Ages ago we made some wrapping paper with foam stickers and a rolling pin. The drawing robots from ages ago made pretty cool wrapping paper too. Anyway, I only had five foam snowflake stickers left over from the advent calendars that we made last year though, so we weren't going to be able to use that rolling pin technique this year unless I went out and bought more.
Instead I figured the kids would have fun just stamping them one at a time, especially if I made a couple of really big stamps.
This post is more about how I made the stamps than the finished wrapping paper, because I know a lot of people have blogged about stamping wrapping paper in other places around the interwebs.
Big awesomeness discovery of late has been this simple little hot wire foam cutter. I picked it up for $1.50 at Daiso, and have used it to cut up loads of old polystyrene that was tucked away in the garage for various projects. It's so easy to use and so flippin' cheap, and I love the flexibility and recycle factor in being able to cleanly cut shapes from
old polystyrene. I'll post about some other cool stuff that we're been able to make with this little tool at some point. Can you tell how excited I am to have it? Hubbins was all geared up to make me a foam cutter from guitar wire and a model railway transformer, but no need!
If you don't have a Daiso near you then I'm pretty sure this is something that could be hacked together with magnet wire/guitar string, battery and other random stuff, providing you are careful not to burn the crap out of yourself in the process. Mind you, then you would look like you had tres sexy catering scars like I do (turns out broccolli and stilton soup is the culinary equivalent of napalm). Where was I? Oh yes... I may persuade Fangletronics man to put together a tutorial to make one, because most of the ones that you can buy are the big table top foam cutters rather than this hand held, compact and cheap version. Feel free to harass, er, I mean *encourage* him in the comments ;)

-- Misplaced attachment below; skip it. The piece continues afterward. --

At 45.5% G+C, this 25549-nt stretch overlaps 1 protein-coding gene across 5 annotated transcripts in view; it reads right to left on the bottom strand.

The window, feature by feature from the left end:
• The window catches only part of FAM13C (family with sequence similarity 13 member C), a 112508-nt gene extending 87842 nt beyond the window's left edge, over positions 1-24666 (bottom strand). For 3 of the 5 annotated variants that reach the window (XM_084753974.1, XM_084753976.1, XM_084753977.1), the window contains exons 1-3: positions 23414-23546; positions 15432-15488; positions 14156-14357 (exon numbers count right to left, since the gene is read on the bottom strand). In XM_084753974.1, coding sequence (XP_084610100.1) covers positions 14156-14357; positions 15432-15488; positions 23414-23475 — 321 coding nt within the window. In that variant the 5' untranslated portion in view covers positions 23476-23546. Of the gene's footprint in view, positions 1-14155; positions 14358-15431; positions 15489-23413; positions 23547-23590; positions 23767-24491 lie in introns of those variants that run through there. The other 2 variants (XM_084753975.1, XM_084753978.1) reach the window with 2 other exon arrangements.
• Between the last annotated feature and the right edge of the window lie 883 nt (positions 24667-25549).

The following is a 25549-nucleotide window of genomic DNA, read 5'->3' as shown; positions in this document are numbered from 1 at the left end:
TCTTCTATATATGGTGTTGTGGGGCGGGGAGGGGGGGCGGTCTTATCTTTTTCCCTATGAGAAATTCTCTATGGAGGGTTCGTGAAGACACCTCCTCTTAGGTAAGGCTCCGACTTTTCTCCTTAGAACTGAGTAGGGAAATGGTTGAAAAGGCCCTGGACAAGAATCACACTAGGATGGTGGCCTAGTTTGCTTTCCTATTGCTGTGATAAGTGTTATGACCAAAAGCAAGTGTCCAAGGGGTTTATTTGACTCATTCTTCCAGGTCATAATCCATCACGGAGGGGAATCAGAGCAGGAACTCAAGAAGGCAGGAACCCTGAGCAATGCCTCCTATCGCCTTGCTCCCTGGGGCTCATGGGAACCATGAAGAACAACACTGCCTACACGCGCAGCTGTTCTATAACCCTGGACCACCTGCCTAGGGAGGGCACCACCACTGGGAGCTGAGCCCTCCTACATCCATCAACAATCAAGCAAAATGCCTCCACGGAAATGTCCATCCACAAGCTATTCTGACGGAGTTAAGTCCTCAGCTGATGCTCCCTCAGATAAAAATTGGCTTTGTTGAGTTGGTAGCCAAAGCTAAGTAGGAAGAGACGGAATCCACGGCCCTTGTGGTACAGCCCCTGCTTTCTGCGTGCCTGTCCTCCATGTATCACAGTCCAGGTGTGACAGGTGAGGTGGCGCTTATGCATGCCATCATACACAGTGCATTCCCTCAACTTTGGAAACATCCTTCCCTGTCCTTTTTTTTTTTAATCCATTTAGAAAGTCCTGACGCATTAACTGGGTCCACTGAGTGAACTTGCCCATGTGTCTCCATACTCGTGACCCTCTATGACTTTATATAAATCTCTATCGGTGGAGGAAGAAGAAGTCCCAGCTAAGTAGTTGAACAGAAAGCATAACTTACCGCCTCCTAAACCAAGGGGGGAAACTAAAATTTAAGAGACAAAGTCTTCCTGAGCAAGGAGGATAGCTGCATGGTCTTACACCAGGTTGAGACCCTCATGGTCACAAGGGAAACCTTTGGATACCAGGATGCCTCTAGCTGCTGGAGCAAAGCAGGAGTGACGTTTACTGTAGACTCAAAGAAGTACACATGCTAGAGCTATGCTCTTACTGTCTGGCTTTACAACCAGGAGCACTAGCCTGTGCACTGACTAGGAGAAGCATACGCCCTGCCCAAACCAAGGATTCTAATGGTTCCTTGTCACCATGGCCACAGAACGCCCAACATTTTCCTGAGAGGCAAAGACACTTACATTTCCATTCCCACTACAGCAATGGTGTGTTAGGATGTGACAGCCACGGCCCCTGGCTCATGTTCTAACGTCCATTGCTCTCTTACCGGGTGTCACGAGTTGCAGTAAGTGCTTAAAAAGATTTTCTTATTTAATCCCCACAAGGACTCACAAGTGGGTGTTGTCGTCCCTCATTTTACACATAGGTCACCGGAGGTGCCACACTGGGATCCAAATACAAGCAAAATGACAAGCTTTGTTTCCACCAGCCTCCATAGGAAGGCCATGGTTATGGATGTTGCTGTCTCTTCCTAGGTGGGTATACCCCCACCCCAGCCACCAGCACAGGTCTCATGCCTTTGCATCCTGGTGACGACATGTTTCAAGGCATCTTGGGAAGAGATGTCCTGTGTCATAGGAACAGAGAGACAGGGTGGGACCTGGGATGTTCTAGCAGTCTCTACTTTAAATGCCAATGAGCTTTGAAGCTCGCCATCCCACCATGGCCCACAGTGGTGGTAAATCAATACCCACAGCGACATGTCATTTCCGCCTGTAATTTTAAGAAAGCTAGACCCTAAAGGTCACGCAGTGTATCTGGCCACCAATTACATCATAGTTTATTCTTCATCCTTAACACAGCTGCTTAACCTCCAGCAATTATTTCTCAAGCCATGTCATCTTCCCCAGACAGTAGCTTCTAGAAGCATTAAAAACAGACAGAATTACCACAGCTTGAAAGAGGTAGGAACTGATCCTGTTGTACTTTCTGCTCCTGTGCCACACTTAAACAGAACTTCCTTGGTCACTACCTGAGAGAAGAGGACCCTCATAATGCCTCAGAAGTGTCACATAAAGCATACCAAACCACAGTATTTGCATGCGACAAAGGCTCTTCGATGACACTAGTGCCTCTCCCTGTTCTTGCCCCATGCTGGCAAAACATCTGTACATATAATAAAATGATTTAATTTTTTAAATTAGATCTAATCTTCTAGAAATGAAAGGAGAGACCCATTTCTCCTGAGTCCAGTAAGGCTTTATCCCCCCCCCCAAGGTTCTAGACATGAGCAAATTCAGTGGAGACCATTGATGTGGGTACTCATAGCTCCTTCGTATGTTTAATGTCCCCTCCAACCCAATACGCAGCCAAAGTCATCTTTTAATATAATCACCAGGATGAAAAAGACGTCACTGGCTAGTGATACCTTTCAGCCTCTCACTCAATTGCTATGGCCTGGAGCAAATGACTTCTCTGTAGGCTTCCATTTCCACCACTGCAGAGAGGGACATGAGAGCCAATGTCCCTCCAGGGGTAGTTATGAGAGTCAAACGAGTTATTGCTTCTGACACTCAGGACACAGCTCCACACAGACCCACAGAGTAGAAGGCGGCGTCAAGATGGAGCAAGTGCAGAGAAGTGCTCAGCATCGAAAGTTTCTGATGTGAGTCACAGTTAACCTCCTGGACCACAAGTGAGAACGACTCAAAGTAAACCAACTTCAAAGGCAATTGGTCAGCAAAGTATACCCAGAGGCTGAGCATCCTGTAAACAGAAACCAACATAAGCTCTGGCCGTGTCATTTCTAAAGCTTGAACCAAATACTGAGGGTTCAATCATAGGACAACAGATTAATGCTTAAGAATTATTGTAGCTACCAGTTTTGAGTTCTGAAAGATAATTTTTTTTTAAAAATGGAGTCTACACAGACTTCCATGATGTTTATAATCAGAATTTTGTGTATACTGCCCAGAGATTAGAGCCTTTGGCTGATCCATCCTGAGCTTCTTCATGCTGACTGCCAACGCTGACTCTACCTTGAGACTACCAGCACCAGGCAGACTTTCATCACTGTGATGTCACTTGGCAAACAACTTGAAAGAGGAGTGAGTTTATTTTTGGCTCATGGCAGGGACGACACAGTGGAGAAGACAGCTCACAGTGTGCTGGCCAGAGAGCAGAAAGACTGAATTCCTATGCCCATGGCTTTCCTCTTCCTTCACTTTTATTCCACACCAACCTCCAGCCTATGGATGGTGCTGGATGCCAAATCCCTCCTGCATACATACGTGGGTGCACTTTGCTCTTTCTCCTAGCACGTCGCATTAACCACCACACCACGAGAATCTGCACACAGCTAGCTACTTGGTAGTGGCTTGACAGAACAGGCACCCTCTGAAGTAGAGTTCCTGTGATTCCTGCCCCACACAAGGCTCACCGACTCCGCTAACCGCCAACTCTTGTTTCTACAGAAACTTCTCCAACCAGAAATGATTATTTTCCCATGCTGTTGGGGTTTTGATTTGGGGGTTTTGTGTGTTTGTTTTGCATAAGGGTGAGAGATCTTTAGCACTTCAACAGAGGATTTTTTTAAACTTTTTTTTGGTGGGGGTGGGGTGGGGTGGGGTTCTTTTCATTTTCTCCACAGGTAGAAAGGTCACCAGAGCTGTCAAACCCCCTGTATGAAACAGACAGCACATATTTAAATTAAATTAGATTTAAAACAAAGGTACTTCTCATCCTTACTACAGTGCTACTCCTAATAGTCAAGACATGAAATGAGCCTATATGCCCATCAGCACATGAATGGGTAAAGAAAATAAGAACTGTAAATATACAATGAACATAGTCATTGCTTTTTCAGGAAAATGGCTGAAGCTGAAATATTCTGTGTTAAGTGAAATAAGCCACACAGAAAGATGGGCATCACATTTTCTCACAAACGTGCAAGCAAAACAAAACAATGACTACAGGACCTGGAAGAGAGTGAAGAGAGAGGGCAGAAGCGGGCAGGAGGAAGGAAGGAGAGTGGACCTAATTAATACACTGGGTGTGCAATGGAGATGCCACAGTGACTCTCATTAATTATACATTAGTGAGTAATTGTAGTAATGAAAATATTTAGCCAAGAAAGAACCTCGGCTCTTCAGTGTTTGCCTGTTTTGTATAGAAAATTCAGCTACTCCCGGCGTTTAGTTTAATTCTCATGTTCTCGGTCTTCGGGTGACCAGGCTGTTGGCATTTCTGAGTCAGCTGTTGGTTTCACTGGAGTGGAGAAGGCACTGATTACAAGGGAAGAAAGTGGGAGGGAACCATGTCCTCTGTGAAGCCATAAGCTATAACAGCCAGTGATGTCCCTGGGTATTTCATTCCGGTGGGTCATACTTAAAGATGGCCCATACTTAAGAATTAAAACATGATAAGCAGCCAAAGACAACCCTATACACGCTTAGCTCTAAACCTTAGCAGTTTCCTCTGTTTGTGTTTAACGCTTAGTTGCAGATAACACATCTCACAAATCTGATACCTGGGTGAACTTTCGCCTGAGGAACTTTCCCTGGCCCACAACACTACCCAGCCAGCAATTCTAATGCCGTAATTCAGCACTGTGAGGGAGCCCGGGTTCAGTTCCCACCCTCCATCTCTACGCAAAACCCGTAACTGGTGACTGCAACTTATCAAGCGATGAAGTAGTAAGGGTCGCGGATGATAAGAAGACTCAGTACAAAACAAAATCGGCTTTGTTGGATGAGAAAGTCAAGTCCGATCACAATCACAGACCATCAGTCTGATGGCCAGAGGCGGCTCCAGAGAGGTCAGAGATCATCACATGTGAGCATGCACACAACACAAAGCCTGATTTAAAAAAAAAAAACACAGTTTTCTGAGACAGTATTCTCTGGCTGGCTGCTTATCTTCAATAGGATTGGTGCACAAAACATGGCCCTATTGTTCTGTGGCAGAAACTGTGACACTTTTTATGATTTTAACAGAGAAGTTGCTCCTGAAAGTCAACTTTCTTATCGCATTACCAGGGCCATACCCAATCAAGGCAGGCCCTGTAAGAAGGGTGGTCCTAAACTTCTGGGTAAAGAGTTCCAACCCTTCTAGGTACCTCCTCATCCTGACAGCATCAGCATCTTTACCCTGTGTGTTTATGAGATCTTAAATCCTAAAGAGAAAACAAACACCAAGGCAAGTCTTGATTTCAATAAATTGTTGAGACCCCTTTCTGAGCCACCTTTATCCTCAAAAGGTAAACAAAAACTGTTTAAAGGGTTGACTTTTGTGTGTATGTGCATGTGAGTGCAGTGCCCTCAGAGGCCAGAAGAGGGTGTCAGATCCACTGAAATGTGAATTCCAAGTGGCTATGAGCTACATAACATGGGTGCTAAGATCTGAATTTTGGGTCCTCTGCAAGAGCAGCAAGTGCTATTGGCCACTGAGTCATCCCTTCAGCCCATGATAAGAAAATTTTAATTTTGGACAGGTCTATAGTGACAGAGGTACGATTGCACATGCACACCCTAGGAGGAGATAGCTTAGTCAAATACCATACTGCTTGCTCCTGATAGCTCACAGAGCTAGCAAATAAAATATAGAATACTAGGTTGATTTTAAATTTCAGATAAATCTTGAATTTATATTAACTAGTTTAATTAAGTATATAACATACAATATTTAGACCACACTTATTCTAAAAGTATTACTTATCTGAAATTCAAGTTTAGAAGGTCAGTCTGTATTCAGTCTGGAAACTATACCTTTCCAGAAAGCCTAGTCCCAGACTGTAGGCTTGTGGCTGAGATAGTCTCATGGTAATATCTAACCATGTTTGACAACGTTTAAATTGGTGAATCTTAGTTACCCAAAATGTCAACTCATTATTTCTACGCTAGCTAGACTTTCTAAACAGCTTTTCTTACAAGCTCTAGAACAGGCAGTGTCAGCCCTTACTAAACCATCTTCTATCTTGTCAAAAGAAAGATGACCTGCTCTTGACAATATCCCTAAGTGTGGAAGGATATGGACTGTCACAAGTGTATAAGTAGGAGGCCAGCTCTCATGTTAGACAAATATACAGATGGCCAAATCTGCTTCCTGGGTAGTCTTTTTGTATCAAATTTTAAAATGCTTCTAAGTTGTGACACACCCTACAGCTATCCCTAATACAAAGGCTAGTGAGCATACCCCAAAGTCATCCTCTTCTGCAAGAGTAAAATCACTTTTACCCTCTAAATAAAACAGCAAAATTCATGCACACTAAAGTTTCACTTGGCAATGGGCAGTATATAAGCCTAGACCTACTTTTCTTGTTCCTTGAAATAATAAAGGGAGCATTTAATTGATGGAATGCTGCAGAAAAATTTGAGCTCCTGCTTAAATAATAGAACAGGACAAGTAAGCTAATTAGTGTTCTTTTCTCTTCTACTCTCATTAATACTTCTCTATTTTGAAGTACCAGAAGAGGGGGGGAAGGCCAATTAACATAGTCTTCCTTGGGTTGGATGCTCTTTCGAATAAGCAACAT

So I stuck the foam stickers onto the polystyrene sheet and then cut around them with the foam cutter to make little stampers. You could stick them on anything though, bottle lids would work pretty well too.
The big stamps I made using some laser cut felt tree ornaments that I also found in Daiso. They were $1.50 for a pack of three trees or three stars. I liked the idea of using these as stamps, because the felt would soak up the paint well. I've seen packs of flowers and hearts made from laser cut felt in the Dollar Tree before now. They were a little bigger and would be great for making valentine or birthday wrapping paper with!
Anyhoo, the other component that worked rather well for making these stampers were the plastic ends from rolls of catering foil that we got from Costco. The smaller rolls of foil don't have these supporting end pieces, but the heavier duty foil that comes in the whopping rolls does, and I'd saved them thinking, "cor they are an interesting shape. I wonder what they will be handy for."
I pushed the plastic ends into the foil to mark the shape to cut out with the foam cutter, then hot glued the foam shape into the plastic thingummydoodle.
Then I just took off the hanging thread and bead from the ornaments and hot glued them to the foam. Voila! Giant Christmassy stamps for the kids.
Big bit of brown paper, paper plates with kiddy paint, and off we go. They did a pretty darn good job! The felt stampers worked way better than the foam snowflake ones, but it was good to have the snowflakes, because the kids went around filling in spaces with them. They could get about four stamps out of the felt stampers before they had to reload them with paint.
Later that evening I got a sheet of brown cardboard that we'd got from between the rolls of kitchen paper at Costco, and stamped some more trees and stars to use as gift tags with the wrapping paper.
here's the finished stuff. Looks pretty tidy for being done by a five and a three year old! We'll definitely be making more with the Dollar Tree felt hearts and flowers!
I'm sure you can find appropriate bits and bobs in your recycling bin if you don't have access to the plastic ends from the catering foil. a big mayo jar lid with a smaller lid glued to the back of it?
We could even try it with regular craft felt cut into shapes. It's thinner than the laser cut stuff, but I reckon it would still work. There's no way I could cut out anything that detailed from it though. Maybe simple shapes like a bubble car and a truck that you can draw little windows and wheels on with a sharpie when it was dry?